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Welcome to STop, the Seattle Times Opinion blog where our editorial writers and editors share their evolving thoughts on a variety of issues. STop is a place where opinion writers and readers can exchange views and readers can learn more about how editorial positions are formed.

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June 04, 2004

The biases of journalists

It was no surprise to me that among the national news media, according to a recent Pew study, only 7 percent of journalists described themselves as politically conservative, and 34 percent describe themselves as liberal. Among local media, the balance is 12 percent conservative, 24 percent liberal.

As someone whose politics are sort of conservative (more libertarian, really), itís something Iíve known all my career. Itís true. Iím used to it, and I donít think a whole lot can be done about it.

The politics of journalists cannot be regulated by an affirmative-action law, because Americans donít do that with political orientation (and thank goodness). And except on editorial pages, you canít expect management to ask about the political beliefs of job applicants. Probably it would be illegal. And anyway, the source of the bias in journalism is not hiring bias, but a bias in the pool of applicants.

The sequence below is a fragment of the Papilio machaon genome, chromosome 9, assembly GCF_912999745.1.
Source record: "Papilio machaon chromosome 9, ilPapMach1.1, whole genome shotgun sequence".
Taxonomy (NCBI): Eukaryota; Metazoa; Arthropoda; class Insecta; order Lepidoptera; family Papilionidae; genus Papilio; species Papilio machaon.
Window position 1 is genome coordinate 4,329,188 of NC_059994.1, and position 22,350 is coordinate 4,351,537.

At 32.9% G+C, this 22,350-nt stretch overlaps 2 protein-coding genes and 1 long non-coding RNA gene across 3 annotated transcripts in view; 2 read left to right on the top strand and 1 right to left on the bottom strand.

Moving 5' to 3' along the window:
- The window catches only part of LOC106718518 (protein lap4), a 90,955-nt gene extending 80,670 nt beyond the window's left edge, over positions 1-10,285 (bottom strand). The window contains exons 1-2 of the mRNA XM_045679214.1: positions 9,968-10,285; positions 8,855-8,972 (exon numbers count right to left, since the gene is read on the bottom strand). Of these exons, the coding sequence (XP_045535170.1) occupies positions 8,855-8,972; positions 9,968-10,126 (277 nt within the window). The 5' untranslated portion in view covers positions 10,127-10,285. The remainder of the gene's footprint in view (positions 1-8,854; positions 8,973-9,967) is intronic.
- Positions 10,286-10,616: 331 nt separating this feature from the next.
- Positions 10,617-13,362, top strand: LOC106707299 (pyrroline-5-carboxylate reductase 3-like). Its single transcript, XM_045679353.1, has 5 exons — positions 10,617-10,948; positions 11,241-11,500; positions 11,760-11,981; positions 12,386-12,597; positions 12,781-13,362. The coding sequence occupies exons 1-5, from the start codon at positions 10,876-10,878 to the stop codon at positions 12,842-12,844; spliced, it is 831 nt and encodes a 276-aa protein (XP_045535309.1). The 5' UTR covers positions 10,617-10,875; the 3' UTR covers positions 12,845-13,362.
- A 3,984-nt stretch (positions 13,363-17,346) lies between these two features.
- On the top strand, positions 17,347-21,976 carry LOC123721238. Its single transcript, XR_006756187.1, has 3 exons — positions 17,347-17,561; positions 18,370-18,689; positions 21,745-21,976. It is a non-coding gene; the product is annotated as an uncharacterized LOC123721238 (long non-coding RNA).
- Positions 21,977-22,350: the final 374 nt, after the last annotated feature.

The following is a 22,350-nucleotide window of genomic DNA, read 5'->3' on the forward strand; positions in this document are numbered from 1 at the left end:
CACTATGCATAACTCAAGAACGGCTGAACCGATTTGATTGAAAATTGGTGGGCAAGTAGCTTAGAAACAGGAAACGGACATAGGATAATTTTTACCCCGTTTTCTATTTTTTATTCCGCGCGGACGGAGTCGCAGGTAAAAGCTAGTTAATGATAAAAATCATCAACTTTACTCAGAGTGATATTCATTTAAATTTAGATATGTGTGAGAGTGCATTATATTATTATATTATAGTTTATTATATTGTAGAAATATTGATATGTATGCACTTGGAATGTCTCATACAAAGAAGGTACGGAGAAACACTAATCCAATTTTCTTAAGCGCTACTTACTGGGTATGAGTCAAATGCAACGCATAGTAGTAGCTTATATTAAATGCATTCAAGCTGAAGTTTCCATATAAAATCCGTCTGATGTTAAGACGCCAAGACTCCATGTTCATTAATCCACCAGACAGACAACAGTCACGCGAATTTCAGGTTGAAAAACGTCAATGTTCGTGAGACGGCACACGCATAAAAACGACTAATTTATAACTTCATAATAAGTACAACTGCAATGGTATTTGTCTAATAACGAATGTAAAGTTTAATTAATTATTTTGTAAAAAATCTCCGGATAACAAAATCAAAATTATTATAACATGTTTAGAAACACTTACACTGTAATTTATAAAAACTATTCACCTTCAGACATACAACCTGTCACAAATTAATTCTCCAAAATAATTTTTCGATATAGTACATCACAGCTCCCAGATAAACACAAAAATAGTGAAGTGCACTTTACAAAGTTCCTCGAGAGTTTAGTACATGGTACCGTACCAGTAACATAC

Journalists are mostly liberal because journalism students mostly lean slightly left, if they have any political leanings at all. At the university, the slightly-to-the-rights are in engineering, or accounting, or someplace else. They are not in journalism. There are a few in journalism who are strongly conservative or libertarian. There are also a few on the hard left, but not many; the Marxists find the American press horribly conservative, and take refuge in academia.

So you get a biased group. It is not the only occupational group with a political lean. If you surveyed the politics of social workers, or executives of pulp-and-paper companies, you would find even stronger biases. But those folks arenít in the information business, so we don't hear complaints about them.

The bias of journalists has been around for decades, and has all the looks of a permanent condition. The one change is that conservatives have created outlets like the Washington Times, the Weekly Standard and talk radio, which are far more biased to the right than the mainstream press is to the left. The conservative press does help the national dialogue, but career-wise it is a ghetto, and if you work in it, you are labeled by it.

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Posted by Bruce Ramsey at June 4, 2004 03:58 PM



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